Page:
Whether by divine order or by sheer coincidence certain people come along and change our lives, for better or for worse. Encounters with strangers, however long or brief, often have a way of teaching us about ourselves and the world in which we live. In Superior Donuts, a comedy-drama by actor and playwright Tracy Letts, the lives of two very different men intersect to electrifying result. Silver Spring Stage mounts a cool and confident version of this follow-up to August: Osage County, Letts’ prize-winning 2007 drama.
…everyone should be paying attention to this theatre and this play.
This play is a surprisingly simpler contrast to Letts’ Tony-winning, magnum opus. August: Osage County is laden with over a dozen, mostly high-strung characters and an intricate and frenzied plot, whereas Superior Donuts focuses primarily upon the lives of two male characters from opposite walks of life. The latter play is more cerebral in tone and opines the pursuit of happiness and the American Dream. In brief – a troubled but charming African-American male talks his way into a job at a failing donut shop run by a white, male, Chicagoan, hipster. Eventually, their professional and personal worlds collide as each man’s past comes back to haunt him. Each endures his unexpected day of reckoning.
Director Stenise Reaves makes mostly good choices with Letts’ sometimes staid material. For example, rather than navigate cumbersome set changes, the actors make creative use of the stage’s periphery by entering and exiting into the audience or around the edges of the stage itself. Likewise, many of Arthur Przybyszewski’s (Nick Torres) fourth wall-breaking monologues are salvaged by the continued movement of the actors in the background. Such soupçons of ingenuity help to lessen the predictable nature of the storyline. Unfortunately Letts’ handling of race relations is a little foreseeable and uncomplicated, though not offensive or irresponsible. It’s just… I’ve seen it before and so have you, in a sitcom, a Nightline expose’, or a formulaic afterschool special. Still, the chemistry between the actors is undeniable and the dialogue is bursting with clever quips, comedic one-liners and light-hearted humor that make Superior Donuts a pleasant and satisfying show.
The characters in this play are a grab bag of archetypes, people we’ve all encountered on a day to day basis. Shelly Rochester is quirky and sweet as Lady Boyle, a homeless alcoholic who frequents Arthur’s store for coffee and donuts. Likewise as Max Tarasov, a Russian opportunist and entrepreneur, William Cassidy lends the right blend of boisterousness and verve making this character’s flaws (i.e. racial prejudices) almost forgivable and even amusing. Cassidy’s Russian accent (thanks to Dialect Coach, Olga Shanks) is strong as well (at least to the untrained ear). Greg Garcia, with his machismo stance and brash delivery is believable and appropriately intimidating as Luther Flynn, a hustler who believes in street justice and retribution by any means.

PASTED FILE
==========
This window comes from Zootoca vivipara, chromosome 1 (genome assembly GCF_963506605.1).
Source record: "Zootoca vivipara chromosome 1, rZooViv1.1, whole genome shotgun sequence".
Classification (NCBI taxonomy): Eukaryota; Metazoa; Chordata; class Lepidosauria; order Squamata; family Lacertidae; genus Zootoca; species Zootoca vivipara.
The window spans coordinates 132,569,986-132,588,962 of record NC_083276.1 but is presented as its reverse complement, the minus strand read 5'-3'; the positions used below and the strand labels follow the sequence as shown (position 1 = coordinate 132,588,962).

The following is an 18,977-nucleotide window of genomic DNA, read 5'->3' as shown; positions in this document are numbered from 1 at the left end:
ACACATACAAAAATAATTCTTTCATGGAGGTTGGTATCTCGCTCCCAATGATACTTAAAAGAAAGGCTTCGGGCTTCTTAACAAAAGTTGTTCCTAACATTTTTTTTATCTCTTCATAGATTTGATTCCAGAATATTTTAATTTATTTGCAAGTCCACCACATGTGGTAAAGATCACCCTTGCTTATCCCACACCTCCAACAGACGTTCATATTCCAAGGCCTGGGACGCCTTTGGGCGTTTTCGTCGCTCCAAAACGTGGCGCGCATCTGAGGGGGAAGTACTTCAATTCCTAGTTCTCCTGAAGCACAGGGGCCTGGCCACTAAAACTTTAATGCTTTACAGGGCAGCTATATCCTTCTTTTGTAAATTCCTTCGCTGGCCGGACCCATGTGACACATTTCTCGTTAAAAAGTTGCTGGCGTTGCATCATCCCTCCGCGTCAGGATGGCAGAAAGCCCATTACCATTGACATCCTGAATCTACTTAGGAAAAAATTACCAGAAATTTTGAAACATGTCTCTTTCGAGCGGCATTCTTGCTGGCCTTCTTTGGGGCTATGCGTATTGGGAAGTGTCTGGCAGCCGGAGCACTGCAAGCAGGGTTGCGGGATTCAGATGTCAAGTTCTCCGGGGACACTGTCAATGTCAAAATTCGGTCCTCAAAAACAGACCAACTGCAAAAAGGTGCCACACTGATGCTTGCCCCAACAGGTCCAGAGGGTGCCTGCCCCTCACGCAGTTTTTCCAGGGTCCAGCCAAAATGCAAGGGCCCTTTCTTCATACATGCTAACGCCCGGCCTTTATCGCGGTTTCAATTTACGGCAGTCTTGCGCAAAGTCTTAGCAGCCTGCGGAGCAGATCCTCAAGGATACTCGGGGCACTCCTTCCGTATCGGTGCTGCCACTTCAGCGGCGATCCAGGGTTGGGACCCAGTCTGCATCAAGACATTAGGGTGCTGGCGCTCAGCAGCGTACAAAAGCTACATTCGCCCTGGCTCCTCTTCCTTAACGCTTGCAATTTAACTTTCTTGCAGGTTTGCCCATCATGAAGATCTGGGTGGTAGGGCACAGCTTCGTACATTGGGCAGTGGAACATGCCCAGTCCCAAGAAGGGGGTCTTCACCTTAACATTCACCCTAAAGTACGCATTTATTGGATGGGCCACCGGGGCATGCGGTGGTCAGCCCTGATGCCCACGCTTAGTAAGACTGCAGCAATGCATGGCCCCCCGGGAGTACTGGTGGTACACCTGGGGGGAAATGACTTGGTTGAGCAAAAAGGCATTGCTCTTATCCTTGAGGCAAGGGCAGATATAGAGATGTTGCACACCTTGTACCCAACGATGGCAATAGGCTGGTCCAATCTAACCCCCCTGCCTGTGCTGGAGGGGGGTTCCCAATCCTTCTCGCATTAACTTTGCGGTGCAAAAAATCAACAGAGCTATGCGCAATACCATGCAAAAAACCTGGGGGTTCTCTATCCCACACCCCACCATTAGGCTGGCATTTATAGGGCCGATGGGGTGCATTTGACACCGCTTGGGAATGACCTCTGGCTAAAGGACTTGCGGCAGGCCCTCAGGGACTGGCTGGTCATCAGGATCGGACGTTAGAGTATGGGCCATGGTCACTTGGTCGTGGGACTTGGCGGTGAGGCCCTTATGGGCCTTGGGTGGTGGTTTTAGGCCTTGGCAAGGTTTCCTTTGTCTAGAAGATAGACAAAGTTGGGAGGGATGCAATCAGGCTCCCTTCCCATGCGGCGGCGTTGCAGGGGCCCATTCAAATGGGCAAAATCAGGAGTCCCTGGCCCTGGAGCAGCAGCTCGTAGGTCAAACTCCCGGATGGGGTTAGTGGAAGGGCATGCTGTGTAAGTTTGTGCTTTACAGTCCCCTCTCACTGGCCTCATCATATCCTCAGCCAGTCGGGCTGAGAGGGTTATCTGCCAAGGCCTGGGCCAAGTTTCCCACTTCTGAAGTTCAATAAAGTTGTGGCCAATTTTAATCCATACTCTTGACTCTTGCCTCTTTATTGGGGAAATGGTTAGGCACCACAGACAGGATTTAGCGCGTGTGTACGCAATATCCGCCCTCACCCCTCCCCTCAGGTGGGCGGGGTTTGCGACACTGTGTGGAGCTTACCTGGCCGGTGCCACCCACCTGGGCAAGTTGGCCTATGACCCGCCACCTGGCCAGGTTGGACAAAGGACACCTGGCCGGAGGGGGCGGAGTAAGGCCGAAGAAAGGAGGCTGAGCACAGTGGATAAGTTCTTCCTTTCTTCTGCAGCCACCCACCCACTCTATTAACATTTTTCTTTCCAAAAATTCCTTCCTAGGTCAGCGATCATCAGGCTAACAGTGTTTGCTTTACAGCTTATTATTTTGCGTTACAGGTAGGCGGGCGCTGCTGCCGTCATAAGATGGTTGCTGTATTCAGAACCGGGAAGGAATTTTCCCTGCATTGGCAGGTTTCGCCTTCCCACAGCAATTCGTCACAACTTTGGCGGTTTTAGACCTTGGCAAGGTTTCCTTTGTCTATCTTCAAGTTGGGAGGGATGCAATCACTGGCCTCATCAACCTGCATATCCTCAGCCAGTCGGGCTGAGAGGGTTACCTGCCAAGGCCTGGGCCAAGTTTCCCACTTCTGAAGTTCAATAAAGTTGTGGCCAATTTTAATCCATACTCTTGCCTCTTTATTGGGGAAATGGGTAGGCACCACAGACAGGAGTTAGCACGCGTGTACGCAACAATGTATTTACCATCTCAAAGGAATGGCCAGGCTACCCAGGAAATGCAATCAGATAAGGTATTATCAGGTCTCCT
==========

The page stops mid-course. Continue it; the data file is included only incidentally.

Donta Hensley is a scene-stealer as Franco Wicks, a troubled but optimistic Black youth with big ideas who talks Arthur Przybyszewski (Nick Torres) into giving him a job at his donut shop. Hensley is spry and buoyant on his feet, perfectly reflecting the character’s youthful energy and enthusiasm for life. Hensley is immediately likeable and engaging and thus compels the audience to root for his success. His comedic timing is spot-on, but he equally delivers emotional depth and intensity as Franco is forced to face his very serious problems. Hensley is a star on the rise and I look forward to seeing him perform again.
As Arthur Przybyszewski, the jaded, pot-smoking, beatnik owner of Superior Donuts, Nick Torres lends a calm, controlled and understated quality to the role. His reserved nature balances nicely against Hensley’s verve. Even more so it makes the back and forth banter between the two men all the more hilarious. Torres is equally amusing during his exchanges with Jill Goodrich who amiably and quietly portrays Officer Randy Osteen, a local cop with a kind heart and a big crush on Arthur. With his straight-faced delivery, Nick Torres offers a gentle, warm, sympathetic, and relatable energy to a story full with frenetic characters.
Set Designer Bill Brown expertly recreates the shoddy, small-time coffee shop recognizable to neighborhood locals. The brown, woodsy interior gives the set a dated quality and the mostly open space allows for the physical exchanges that are peppered throughout the second act. The faux brick walls are a nice accent as is the swinging door and the various old-fashioned sundries, i.e., cash register, weather beaten table tops, etc. chosen carefully by set dresser, Sonya Okin. Likewise Stenise Reaves chooses costumes that aptly and often comically befit each character. Simple selections such as Arthur’s stoner t-shirts and worn jeans, wingman Kevin Magee’s (Neal S. Cohen) leather trench coat and Max Tarasov’s comically stereotypical track suits further flesh out the personalities of the characters.
Silver Spring Stage has done an impeccable job of recreating Letts’ tale of human connection and self-reinvention in their bright and imaginative version of Superior Donuts. At the start of Act One, Max Tarasov (William Cassidy) asks “Is anyone paying attention in America?” I don’t know the answer to that, but I do know that today, everyone should be paying attention to this theatre and this play.
Running Time: 2hrs 40 min – 15 Min Intermission
Superior Donuts runs at Silver Spring Stage, Woodmoor Shopping Center, 10145 Colesville Road, Silver Spring, MD 20901, through March 15. For tickets click here.